What can universities do for cities and their people?

A blog post from Professor Guy Orpen Deputy Vice-Chancellor, New Campus Development. 

This was the question in our minds on 29th March. A day that was previously marked as the UK’s farewell from Europe, insteaheld the first Bristol Forum in City Hall. The landmark event was put together by the universities of Bristol and the West of England in partnership with a wide range of city organisations. 

I was on a panel answering questions from around the hall during an exciting day full of presentations, discussions and debates. The proposition was that the research capability of the universities – coupled with the knowledge and capability from the city and its people – could address local challenges. I sensed a real buzz of willingness and optimism to work together in the hall. 

The panel was asked a variety of questions. Two that particularly stuck in my mind were: 

Q: How could we make the buzz today last? 

A (from me)If we get investment and partners from outside the city to support the research, we can turn this into further action. 

Q: How could the universities contribute problem solving capacity to address the city’s challenges?” 

A: I suggested we should change this question to “How could universities help solve the problems facing the city and its communities?”We can, and should, work together on research and developing evidence to support policy making and delivery – and we’re already doing this, for example in health, through Bristol Health Partners. 

But more directly, the way the University evolves can help address some long-standing challenges our city facesAn obvious example is that the Temple Quarter Enterprise Campus will help open eastern access to Temple Meads for all (with the help of Network Rail, WECA and the Council). And the campus can also help create investment in the area to support new jobs and homes nearby, generating opportunities for our neighbours.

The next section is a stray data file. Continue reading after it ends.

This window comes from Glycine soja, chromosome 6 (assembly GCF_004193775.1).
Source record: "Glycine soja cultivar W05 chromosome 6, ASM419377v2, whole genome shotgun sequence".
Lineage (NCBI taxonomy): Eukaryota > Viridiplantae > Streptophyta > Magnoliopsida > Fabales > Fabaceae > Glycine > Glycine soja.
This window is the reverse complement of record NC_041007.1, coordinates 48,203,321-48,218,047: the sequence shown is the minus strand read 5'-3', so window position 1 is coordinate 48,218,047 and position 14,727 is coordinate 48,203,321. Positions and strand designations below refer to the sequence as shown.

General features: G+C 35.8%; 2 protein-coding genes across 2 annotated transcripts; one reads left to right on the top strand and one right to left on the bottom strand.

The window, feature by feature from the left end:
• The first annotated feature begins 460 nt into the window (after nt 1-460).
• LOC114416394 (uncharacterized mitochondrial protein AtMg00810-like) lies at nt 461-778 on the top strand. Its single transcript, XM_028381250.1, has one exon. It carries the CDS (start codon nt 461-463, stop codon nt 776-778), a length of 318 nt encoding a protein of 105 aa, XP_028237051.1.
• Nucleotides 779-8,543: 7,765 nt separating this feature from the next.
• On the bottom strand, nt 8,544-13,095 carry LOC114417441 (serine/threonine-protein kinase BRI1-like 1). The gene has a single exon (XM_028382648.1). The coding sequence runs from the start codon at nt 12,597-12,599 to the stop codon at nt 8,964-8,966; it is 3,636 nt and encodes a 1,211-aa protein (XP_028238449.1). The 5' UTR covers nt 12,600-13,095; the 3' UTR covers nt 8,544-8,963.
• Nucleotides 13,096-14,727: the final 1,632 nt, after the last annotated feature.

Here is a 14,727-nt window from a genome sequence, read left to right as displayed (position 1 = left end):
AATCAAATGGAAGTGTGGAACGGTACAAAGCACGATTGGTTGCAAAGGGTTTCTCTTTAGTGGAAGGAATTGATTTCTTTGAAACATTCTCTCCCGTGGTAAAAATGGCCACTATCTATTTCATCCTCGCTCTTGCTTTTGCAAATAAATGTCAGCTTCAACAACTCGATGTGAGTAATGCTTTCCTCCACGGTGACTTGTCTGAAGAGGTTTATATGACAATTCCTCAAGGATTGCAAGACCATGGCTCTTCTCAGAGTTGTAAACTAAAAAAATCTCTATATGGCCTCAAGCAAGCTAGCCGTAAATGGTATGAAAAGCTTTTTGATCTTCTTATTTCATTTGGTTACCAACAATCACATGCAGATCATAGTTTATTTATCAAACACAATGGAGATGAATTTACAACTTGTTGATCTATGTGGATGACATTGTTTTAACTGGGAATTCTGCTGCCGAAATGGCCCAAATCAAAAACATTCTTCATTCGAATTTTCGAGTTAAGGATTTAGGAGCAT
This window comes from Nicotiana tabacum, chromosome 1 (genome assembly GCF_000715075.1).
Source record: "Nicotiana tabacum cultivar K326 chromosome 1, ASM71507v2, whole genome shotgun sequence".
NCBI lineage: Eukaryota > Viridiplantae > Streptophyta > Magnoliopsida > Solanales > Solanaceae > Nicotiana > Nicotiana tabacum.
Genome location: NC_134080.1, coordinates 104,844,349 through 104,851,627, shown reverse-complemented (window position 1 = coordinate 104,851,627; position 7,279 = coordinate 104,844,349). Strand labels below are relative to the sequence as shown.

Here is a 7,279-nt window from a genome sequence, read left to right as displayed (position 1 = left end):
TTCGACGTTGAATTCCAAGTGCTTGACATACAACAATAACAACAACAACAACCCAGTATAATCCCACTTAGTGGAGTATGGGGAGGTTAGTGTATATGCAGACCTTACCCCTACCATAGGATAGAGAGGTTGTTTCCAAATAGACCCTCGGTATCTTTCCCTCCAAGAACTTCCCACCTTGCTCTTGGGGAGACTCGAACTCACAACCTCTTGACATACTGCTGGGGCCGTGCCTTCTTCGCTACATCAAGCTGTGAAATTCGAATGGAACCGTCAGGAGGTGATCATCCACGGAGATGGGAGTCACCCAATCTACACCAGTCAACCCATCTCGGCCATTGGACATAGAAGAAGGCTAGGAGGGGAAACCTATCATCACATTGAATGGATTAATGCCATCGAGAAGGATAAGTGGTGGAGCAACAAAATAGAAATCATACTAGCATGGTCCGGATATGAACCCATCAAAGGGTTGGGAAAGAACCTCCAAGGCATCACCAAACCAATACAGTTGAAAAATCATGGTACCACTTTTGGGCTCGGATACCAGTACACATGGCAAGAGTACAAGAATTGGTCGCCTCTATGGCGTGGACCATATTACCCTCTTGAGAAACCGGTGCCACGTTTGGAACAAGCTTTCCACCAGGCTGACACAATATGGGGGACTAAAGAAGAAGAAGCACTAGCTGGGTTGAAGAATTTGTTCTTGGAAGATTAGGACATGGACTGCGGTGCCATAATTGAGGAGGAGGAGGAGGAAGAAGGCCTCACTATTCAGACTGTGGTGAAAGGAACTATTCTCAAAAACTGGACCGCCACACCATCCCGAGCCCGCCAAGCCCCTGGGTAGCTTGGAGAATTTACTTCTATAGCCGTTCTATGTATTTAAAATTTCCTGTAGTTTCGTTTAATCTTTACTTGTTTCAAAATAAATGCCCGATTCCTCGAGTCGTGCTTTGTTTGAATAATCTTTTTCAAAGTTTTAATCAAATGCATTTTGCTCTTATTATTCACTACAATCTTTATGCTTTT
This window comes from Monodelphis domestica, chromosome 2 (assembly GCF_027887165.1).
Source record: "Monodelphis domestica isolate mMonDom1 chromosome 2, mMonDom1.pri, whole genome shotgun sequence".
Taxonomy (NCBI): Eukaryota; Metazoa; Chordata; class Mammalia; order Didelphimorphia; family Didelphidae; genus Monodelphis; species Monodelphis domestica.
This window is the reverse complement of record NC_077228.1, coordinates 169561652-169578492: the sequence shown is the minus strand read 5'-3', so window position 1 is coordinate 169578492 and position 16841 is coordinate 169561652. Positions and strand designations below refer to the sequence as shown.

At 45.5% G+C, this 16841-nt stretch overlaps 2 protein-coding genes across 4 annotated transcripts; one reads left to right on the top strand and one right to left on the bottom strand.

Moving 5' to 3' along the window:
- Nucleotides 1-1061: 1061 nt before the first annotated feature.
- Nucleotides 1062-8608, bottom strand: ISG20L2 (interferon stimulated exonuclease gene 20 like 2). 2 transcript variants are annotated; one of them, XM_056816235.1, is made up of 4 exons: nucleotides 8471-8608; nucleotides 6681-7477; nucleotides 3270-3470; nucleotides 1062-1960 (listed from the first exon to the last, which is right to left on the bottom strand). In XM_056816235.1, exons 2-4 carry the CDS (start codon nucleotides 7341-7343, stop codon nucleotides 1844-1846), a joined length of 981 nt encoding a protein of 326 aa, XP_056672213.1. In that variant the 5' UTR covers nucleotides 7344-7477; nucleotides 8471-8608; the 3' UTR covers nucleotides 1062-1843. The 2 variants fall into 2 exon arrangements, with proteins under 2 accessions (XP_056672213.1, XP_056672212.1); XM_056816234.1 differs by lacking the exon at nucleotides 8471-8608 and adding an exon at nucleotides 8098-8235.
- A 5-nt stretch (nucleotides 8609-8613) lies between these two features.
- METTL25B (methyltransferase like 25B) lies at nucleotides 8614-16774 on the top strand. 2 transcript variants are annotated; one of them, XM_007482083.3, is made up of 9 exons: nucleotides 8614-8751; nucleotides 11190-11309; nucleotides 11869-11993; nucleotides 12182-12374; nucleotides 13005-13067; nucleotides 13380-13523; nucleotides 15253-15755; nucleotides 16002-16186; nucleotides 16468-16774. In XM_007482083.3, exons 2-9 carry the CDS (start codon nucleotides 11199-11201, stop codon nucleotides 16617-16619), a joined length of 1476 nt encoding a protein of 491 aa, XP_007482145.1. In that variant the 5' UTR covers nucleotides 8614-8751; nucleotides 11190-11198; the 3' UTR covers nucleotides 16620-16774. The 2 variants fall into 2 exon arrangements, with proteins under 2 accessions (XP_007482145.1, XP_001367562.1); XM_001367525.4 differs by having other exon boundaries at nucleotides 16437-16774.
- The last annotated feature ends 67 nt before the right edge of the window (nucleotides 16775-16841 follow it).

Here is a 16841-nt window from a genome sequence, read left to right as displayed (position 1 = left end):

The star of the panel was Nasra Ayub, the undergraduate officer of the Bristol Students Union. She spoke passionately about the opportunities that university life and education had given her – and lit up the meeting with evidence of the contributions students can make to the city.  

So the first Bristol Forum was a great success – but it raised as many questions as it settled. How can we get business more involved? How can we get more funding for health research and other areas to work with our city partners? How do we enable and respect participation in research by small organisations and individuals? How should we debate and resolve contentious areas of the relationships between the city and its universities?  

These questions are particularly relevant in relation to our development plans for the Temple Quarter Enterprise Campus. You can find out more about our plans here. 

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